Obama administration removes Arctic from offshore lease sale plan

The outgoing Obama Administration has removed the Arctic from the proposed 2017-2022 offshore oil and gas lease sale program.

Presenting the plan on Friday, Department of Interior’s secretary, Sally Jewell, said there would be no lease sales in the Beaufort and Chukchi Seas, offshore Alaska.

During the five-year plan, only one lease sale is envisioned off the coast of Alaska, in the Cook Inlet Program Area, while as many as 10 lease sales are planned for the Gulf of Mexico.

The Proposed Final Program makes available areas containing approximately 70 percent of the economically recoverable resources in the Offshore Continental Shelf, the Department said.

“The plan focuses lease sales in the best places – those with the highest resource potential, lowest conflict, and established infrastructure – and removes regions that are simply not right to lease,” said Secretary Jewell.  “Given the unique and challenging Arctic environment and industry’s declining interest in the area, forgoing lease sales in the Arctic is the right path forward.”

Commenting on the proposed plan, Rob Bishop, representative from Utah, and Chairman of the House Committee on Natural Resources said the plan would push the U.S. towards becoming energy dependent.

Bishop said: “The Arctic has become nothing more than a prop for the President’s legacy. He has ignored pleas from Generals, national security experts and Native Alaskan communities for responsible energy development. Today’s plan will chart a path of energy dependency for decades to come. We should be building on our position as a global energy leader, but we are punting it to Russia as Obama appeases the environmentalists pulling his strings. The American people are sick and tired of being ignored by a President who has never stepped foot on the North Slope.”

Unlike Bishop, the U.S. Bureau of Ocean Energy Management estimates that without the Arctic OCS lease sales, cumulative U.S. oil and gas production will be less than one percent lower over the 70-year life of projected activity and, four percent lower during the 2017-2022 Program’s years of peak production.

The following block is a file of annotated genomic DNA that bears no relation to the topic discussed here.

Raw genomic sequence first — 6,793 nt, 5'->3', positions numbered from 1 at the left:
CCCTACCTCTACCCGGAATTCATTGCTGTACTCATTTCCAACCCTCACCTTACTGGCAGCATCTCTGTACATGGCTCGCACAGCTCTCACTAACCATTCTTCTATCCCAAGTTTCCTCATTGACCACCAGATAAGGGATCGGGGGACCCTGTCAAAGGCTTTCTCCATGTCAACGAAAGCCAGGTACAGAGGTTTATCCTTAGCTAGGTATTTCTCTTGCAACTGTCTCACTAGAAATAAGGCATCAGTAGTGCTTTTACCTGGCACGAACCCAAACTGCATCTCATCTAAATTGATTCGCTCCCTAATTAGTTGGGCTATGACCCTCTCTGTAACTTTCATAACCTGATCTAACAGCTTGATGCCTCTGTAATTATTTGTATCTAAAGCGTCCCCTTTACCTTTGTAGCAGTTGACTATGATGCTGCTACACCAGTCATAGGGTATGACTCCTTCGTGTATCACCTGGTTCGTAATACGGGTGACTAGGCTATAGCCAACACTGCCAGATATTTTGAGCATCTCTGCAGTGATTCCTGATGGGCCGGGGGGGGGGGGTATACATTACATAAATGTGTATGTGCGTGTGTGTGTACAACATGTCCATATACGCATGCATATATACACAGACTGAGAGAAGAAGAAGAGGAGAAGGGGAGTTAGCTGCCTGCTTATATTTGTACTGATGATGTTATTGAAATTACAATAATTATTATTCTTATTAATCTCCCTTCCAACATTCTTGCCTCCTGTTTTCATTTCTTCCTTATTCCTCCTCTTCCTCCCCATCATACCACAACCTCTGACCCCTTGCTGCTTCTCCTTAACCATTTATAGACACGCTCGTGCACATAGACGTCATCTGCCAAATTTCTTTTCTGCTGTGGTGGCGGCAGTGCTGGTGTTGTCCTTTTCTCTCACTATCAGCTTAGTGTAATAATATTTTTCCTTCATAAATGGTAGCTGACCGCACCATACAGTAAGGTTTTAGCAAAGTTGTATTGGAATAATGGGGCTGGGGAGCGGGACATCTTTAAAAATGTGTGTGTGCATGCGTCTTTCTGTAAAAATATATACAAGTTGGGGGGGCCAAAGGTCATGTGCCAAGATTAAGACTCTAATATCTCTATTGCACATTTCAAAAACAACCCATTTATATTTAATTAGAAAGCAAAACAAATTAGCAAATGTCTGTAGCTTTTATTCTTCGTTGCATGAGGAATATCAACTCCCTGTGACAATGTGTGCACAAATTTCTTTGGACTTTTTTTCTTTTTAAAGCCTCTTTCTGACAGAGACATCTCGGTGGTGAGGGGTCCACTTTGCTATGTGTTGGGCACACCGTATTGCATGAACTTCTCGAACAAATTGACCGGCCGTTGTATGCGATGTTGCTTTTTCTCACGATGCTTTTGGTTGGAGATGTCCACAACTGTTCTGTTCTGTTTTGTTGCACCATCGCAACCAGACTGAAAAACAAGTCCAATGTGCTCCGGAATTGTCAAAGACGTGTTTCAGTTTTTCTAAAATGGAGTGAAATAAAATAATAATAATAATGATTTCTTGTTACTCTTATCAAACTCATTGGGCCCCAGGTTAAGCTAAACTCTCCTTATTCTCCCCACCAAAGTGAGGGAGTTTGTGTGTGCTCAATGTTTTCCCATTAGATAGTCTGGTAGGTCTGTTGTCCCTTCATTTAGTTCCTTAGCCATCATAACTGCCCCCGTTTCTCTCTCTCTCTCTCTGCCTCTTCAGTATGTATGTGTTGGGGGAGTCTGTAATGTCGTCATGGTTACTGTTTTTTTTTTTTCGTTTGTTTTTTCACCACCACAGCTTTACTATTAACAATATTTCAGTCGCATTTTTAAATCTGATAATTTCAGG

Decline of industry interest


According to the Department of Interior, when it comes to the exclusion of the Beaufort and Chukchi Sea areas, the Proposed Final Program, took into consideration the fragile and unique Arctic ecosystem and the recent demonstrated decline in industry interest, such as Shell leaving Alaska last year.

DOI said: “…Foreshadowed by Shell’s disappointing 2015 drilling season and announcement that it would leave the U.S. Arctic for the
foreseeable future, industry has demonstrated its declining interest in the Arctic OCS with the relinquishment of the majority of leases in these Planning Areas. In fact, the number of active leases in the Arctic OCS has declined over 90 percent in a matter of months, from 527 in February 2016 to only 43 as of November 2016, with most of these expected to expire in 2017.”

“Based on consideration of the best available science and significant public input, the Department’s analysis identified significant risks to sensitive marine resources and communities from potential new leasing in the Arctic. Moreover, due to the high costs associated with exploration and development in the Arctic and the foreseeable low projected oil prices environment, demonstrated industry interest in new leasing currently is low,” the DOI said on Friday.

Providing rationale for the inclusion of the Cook Inlet in the proposed lease sale plan, DOI said the area is a mature basin with a long history of oil and gas development in state waters, where existing infrastructure could support new activity.

“The design of this program area balances the protection of endangered species by taking into account the beluga whale and the northern sea otter critical habitat, with the availability for leasing of areas with the greatest industry interest and existence of oil and gas resources,” DOI said.

There have been five lease sales in this area since 1977. The most recent sale was held in 2004, with no bids received.

Murkowski: “Shortsighted decision”


As expected, representatives from Alaska were quick to condemn the proposed final plan, with Lisa Murkowski saying the Arctic sales removal will yield “the weakest offshore development plan in American history and lock up vast resources that are needed to grow our economy, protect national security and keep energy affordable for American families and businesses.”

In her statement, Murkowski shared data according to which development of the resources in the Beaufort and Chukchi seas would create an annual average of 55,000 jobs over a 50-year period, and a total payroll of $145 billion over that span. She also cited a poll, according to which some 73 percent of Alaskans support Arctic OCS development.

Murkowski, who is chairman of the Senate Energy and Natural Resources Committee, said: “President Obama is well aware that the vast majority of Alaskans want OCS development, and I am infuriated that he has once again ignored our voices to side with the factions who oppose it. We have shown that Arctic development is one of the best ways to create jobs, generate revenues, and refill the Trans-Alaska Pipeline.”

She said. “Why the president is willing to send all of those benefits overseas is beyond explanation. And it is even more stunning that just one day after urging the new administration to stand up to Russia, he continues to cede leadership on Arctic energy production to them. I will do all that I can to counteract this shortsighted decision.”

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